Almost 11 months have passed since a semi sideswiped another rig that was broken down along Interstate 69 near Parkview Regional Medical Center, killing Pam Shelmadine’s father, Blaine Miller, her son, Jeff Shelmadine, and a third person, Tyrek Murphy from Oklahoma.
Miller and Shelmadine, both well known in racing circuits in Indiana, also worked for Blaine Miller Road Service and were on the side of the interstate trying to service the disabled rig when the crash happened.
But months after the crash, no charges have been filed in the crash, and Shelmadine feels abandoned.
She says people say that she lost her husband and son, but she doesn’t like that term.
They were taken from us, Shelmadine says.
Meanwhile, she says the prosecutors have told her that there’s nothing they can do, that they don’t have enough evidence to file any charges in the crash.
It’s not right that he can get away with it, she says of the driver of the rig that caused the crash, a Michigan man named Randy Withrow.
So Shelmadine has put out a plea for anyone who witnessed the crash to come forward.
No witnesses stopped after the crash, she said. Her father was left dead, underneath a semi, and her son was left dead leaning against a guardrail, and people drove by, she says. Certainly, she says, someone saw what happened, and she’s pleaded for them to come forward.
And if that doesn’t happen, she says, she’ll go to the Indiana legislature and get the law changed so it isn’t so easy to kill someone and get away it.
I talked to Mike McAlexander with the Allen County Prosecutor’s Office about the whole issue.
McAlexander wouldn’t talk specifically about the Shelmadine case, other than to say that the case isn’t closed, it isn’t settled; they’re still working it.
But he acknowledges that fatal crashes are some of the most difficult cases the prosecutor’s office has to deal with, and mounting a criminal case can be difficult if a person isn’t under the influence of drugs or alcohol.
There have been drivers prosecuted in Allen County for fatal crashes in just the past couple of years, but in those cases, the drivers were cited for recklessness, which is described as deliberate, egregious behavior so out of the ordinary that it constitutes a complete disregard for safety. In the case of the two truck drivers prosecuted for fatal crashes, both had slammed into the rear of vehicles that were stopped at traffic lights, and in at least one of those cases the driver never even braked before hitting the cars.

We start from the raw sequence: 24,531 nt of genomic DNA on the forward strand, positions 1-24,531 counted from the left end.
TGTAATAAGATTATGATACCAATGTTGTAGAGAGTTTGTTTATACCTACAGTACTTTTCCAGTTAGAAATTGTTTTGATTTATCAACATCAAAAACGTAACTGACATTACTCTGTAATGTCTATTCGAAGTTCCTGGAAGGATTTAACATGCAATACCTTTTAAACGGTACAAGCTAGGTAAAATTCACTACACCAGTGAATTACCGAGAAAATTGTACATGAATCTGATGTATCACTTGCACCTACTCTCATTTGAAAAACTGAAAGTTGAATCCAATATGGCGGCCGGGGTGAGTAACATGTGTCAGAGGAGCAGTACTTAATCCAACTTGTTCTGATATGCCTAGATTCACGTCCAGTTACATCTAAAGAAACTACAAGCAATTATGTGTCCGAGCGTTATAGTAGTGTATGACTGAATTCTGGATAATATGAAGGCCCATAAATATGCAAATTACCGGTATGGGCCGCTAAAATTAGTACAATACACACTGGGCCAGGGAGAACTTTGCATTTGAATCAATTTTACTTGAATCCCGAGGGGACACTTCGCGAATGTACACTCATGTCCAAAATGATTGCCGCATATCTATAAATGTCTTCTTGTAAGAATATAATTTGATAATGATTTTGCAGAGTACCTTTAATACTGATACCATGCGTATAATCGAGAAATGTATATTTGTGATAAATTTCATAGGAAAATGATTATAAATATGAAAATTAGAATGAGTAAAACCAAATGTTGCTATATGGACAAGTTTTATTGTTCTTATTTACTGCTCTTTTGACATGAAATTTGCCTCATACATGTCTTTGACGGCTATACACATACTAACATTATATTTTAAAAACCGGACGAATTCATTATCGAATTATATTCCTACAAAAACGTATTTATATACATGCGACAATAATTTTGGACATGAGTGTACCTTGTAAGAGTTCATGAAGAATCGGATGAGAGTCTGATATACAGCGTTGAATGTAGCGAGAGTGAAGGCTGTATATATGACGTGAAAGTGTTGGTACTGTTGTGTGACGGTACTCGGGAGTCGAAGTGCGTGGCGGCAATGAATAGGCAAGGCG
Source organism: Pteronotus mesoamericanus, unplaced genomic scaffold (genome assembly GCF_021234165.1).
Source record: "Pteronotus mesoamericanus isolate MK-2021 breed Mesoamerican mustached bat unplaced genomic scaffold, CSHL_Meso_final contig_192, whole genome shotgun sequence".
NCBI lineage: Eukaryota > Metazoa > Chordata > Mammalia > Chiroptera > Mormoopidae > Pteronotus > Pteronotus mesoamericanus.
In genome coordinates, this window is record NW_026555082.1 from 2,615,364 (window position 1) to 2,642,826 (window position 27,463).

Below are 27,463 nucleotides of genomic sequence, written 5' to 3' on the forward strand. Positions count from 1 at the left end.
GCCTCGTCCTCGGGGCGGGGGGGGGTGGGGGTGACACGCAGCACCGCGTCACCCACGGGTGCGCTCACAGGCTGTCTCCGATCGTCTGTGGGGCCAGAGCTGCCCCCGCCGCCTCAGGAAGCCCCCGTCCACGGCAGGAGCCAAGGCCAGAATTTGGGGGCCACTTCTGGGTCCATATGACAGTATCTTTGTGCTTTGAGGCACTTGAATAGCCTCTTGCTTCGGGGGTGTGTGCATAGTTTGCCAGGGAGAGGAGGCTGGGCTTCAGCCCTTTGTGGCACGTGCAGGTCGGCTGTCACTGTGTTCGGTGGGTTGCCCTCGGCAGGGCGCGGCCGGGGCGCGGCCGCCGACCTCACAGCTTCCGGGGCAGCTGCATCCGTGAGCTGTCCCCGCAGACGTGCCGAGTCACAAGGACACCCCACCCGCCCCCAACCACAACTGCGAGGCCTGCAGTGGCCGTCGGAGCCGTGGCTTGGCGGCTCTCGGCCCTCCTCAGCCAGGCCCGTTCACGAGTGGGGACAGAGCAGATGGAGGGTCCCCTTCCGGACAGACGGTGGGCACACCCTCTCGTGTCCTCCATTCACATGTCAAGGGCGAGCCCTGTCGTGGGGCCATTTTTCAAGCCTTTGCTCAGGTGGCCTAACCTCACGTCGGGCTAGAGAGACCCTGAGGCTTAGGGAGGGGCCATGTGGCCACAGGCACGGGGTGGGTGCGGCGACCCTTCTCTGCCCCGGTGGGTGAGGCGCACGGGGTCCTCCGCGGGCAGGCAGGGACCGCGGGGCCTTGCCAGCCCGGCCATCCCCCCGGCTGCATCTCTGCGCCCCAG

A few years ago, the state passed a law requiring drivers to slow down or pull over when passing an emergency vehicle on the side of the road. That law was passed after cars hit and killed state troopers who were stopped on the side of the road with their emergency lights flashing. But there’s no such protection for ordinary motorists, and proving reckless behavior can be difficult, McAlexander said.
It’s very difficult to file criminal charges, McAlexander said. A lot of fatal accidents happen when no one is really doing anything wrong, he said. Still, in every case, McAlexander said, We take a good, long look. We understand families’ concerns.
Part of the problem is that Indiana doesn’t have a negligent homicide statute, McAlexander said.
Such a law might fill a gap, he said, but it wouldn’t provide a perfect answer. It would be a low-level criminal offense and would likely also carry a small penalty.
Such a law, though, could have drawbacks, McAlexander said, because it could open up accidents such as hunting accidents to criminal prosecution.